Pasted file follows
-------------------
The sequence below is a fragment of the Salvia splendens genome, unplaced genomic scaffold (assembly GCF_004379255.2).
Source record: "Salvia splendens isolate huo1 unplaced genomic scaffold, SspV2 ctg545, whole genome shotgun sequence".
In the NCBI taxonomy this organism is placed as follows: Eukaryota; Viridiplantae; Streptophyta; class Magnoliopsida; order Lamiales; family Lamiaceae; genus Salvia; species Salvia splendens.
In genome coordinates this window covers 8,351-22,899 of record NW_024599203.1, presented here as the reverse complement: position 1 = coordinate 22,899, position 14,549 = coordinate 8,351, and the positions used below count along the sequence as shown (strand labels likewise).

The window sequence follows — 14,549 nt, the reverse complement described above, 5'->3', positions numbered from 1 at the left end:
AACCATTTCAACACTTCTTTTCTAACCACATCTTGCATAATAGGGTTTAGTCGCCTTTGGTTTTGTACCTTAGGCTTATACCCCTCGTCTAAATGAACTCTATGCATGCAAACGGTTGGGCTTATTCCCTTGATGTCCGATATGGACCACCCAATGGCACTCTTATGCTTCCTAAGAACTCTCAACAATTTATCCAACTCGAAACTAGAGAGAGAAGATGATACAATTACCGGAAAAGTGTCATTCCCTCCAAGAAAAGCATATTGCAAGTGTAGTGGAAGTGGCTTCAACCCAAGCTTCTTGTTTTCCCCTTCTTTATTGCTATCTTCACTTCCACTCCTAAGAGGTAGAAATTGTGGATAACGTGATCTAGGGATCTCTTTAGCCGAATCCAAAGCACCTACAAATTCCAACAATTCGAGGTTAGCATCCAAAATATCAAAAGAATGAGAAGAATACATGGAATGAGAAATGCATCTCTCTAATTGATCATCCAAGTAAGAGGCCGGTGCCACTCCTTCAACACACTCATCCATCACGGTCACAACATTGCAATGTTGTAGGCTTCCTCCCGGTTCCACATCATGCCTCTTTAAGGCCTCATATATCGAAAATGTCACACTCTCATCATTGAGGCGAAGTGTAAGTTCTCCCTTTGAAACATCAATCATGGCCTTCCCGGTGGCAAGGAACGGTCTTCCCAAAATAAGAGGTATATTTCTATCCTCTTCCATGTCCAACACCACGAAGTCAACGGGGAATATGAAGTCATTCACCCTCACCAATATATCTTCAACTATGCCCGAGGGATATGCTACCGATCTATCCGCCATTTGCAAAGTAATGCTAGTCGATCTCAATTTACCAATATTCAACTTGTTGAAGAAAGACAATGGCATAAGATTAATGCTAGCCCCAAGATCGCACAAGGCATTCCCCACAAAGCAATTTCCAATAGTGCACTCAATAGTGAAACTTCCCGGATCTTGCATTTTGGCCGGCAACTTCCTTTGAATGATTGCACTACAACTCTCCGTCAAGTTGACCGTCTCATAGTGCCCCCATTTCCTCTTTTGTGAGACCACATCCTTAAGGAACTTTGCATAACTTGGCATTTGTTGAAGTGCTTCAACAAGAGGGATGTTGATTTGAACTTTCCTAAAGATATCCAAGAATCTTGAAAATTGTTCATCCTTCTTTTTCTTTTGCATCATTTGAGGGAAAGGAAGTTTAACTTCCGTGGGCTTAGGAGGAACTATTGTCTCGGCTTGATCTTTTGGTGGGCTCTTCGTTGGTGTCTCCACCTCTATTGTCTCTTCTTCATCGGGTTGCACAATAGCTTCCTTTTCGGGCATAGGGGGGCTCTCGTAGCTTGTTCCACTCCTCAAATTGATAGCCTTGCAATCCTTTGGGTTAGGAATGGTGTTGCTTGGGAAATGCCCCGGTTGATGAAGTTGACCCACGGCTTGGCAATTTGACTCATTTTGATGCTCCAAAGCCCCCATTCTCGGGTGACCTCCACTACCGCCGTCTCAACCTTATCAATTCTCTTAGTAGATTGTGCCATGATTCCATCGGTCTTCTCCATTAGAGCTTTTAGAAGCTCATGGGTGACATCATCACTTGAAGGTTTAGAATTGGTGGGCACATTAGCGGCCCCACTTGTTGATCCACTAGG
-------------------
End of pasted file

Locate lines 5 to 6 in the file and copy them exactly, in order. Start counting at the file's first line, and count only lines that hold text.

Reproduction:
The window sequence follows — 14,549 nt, the reverse complement described above, 5'->3', positions numbered from 1 at the left end:
AACCATTTCAACACTTCTTTTCTAACCACATCTTGCATAATAGGGTTTAGTCGCCTTTGGTTTTGTACCTTAGGCTTATACCCCTCGTCTAAATGAACTCTATGCATGCAAACGGTTGGGCTTATTCCCTTGATGTCCGATATGGACCACCCAATGGCACTCTTATGCTTCCTAAGAACTCTCAACAATTTATCCAACTCGAAACTAGAGAGAGAAGATGATACAATTACCGGAAAAGTGTCATTCCCTCCAAGAAAAGCATATTGCAAGTGTAGTGGAAGTGGCTTCAACCCAAGCTTCTTGTTTTCCCCTTCTTTATTGCTATCTTCACTTCCACTCCTAAGAGGTAGAAATTGTGGATAACGTGATCTAGGGATCTCTTTAGCCGAATCCAAAGCACCTACAAATTCCAACAATTCGAGGTTAGCATCCAAAATATCAAAAGAATGAGAAGAATACATGGAATGAGAAATGCATCTCTCTAATTGATCATCCAAGTAAGAGGCCGGTGCCACTCCTTCAACACACTCATCCATCACGGTCACAACATTGCAATGTTGTAGGCTTCCTCCCGGTTCCACATCATGCCTCTTTAAGGCCTCATATATCGAAAATGTCACACTCTCATCATTGAGGCGAAGTGTAAGTTCTCCCTTTGAAACATCAATCATGGCCTTCCCGGTGGCAAGGAACGGTCTTCCCAAAATAAGAGGTATATTTCTATCCTCTTCCATGTCCAACACCACGAAGTCAACGGGGAATATGAAGTCATTCACCCTCACCAATATATCTTCAACTATGCCCGAGGGATATGCTACCGATCTATCCGCCATTTGCAAAGTAATGCTAGTCGATCTCAATTTACCAATATTCAACTTGTTGAAGAAAGACAATGGCATAAGATTAATGCTAGCCCCAAGATCGCACAAGGCATTCCCCACAAAGCAATTTCCAATAGTGCACTCAATAGTGAAACTTCCCGGATCTTGCATTTTGGCCGGCAACTTCCTTTGAATGATTGCACTACAACTCTCCGTCAAGTTGACCGTCTCATAGTGCCCCCATTTCCTCTTTTGTGAGACCACATCCTTAAGGAACTTTGCATAACTTGGCATTTGTTGAAGTGCTTCAACAAGAGGGATGTTGATTTGAACTTTCCTAAAGATATCCAAGAATCTTGAAAATTGTTCATCCTTCTTTTTCTTTTGCATCATTTGAGGGAAAGGAAGTTTAACTTCCGTGGGCTTAGGAGGAACTATTGTCTCGGCTTGATCTTTTGGTGGGCTCTTCGTTGGTGTCTCCACCTCTATTGTCTCTTCTTCATCGGGTTGCACAATAGCTTCCTTTTCGGGCATAGGGGGGCTCTCGTAGCTTGTTCCACTCCTCAAATTGATAGCCTTGCAATCCTTTGGGTTAGGAATGGTGTTGCTTGGGAAATGCCCCGGTTGATGAAGTTGACCCACGGCTTGGCAATTTGACTCATTTTGATGCTCCAAAGCCCCCATTCTCGGGTGACCTCCACTACCGCCGTCTCAACCTTATCAATTCTCTTAGTAGATTGTGCCATGATTCCATCGGTCTTCTCCATTAGAGCTTTTAGAAGCTCATGGGTGACATCATCACTTGAAGGTTTAGAATTGGTGGGCACATTAGCGGCCCCACTTGTTGATCCACTAGG